Foster care best for asylum-seeking children, say experts

Lone asylum-seeking children from war-torn countries should be placed in foster care, experts have urged.

Many 16- to 18-year-olds are placed in bed-and-breakfast rather than the more “costly” supported living, a study by child psychiatrists found.

Children living independently had higher levels of post-traumatic stress symptoms, including flashbacks and nightmares, than those in foster care.

The study, comparing the experiences of lone children and those arriving with their families, found unaccompanied children were more likely to have been victims of torture and involved in combat. They were also at higher risk of post-traumatic stress disorder.

Dr Matthew Hodes, lead author of the study at Imperial College, London, said there was a “close relationship” between lone children’s levels of distress and their living arrangements.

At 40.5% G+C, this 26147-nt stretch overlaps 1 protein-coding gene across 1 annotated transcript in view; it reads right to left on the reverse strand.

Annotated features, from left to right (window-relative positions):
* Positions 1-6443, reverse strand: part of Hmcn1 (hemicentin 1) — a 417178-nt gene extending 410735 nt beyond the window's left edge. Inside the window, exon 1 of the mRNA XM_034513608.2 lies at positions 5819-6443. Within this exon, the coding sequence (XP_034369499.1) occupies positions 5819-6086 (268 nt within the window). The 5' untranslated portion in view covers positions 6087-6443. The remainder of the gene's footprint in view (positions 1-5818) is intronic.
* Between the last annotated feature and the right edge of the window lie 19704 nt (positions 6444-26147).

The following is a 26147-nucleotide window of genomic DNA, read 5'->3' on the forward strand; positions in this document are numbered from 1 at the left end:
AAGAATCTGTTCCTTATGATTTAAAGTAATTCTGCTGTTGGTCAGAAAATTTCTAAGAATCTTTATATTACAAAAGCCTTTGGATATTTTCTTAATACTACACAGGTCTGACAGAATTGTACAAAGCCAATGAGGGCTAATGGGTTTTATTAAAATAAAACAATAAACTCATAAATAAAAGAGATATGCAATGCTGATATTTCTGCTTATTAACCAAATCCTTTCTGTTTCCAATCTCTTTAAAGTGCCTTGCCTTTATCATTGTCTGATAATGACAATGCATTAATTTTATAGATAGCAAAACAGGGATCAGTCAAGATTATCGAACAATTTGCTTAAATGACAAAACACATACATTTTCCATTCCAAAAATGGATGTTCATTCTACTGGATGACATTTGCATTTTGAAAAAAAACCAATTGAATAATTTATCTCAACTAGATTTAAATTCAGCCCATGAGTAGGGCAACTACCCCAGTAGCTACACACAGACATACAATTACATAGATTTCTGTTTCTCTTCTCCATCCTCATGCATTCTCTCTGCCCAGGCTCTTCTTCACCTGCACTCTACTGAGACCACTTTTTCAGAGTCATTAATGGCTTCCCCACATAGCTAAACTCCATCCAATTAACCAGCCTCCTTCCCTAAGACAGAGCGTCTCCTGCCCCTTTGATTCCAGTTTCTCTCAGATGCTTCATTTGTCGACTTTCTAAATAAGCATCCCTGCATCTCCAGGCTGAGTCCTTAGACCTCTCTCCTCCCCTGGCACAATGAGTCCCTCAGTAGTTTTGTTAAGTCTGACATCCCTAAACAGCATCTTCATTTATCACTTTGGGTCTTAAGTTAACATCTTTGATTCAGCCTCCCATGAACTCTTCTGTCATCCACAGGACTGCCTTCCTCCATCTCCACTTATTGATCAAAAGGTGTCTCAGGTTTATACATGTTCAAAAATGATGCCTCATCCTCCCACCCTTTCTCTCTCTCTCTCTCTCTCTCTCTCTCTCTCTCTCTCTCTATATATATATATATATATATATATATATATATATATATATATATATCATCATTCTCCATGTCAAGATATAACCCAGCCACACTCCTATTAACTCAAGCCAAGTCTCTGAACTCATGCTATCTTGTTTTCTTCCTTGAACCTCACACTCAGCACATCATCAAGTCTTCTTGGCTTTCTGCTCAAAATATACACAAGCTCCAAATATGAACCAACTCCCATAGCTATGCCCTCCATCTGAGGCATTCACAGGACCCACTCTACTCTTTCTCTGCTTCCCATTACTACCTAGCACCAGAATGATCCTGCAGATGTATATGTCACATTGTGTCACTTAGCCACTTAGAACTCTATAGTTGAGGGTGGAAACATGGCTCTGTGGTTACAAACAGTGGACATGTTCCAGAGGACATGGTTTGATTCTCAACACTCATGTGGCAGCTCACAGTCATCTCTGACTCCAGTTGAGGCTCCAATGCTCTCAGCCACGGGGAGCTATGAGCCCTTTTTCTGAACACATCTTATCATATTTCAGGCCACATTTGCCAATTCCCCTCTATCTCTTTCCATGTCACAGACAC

Sense of isolation

Hodes added: “These children often arrive in the UK after experiencing terrible things in their home country, and we would like to see foster care or special children’s homes offered to them in order to reduce their suffering.

“Living with a foster family reduces a child’s sense of isolation, provides them someone who can care for them, and helps them to integrate with other children and adults.”

There are about 5,500 lone asylum-seeking children in the UK.

In January, organisations and professionals rejected a government proposal to move unaccompanied asylum-seeking children in foster care to other forms of accommodation when they turned 16. The proposal was included in the government’s consultation on reforms for the group, which were finalised in January.

Related articles

Asylum-seeking children reforms published

The social care needs of refugee and asylum-seeking children

Unaccompanied child asylum seekers: should they be treated differently?

Expert guide: Unaccompanied asylum seeking children






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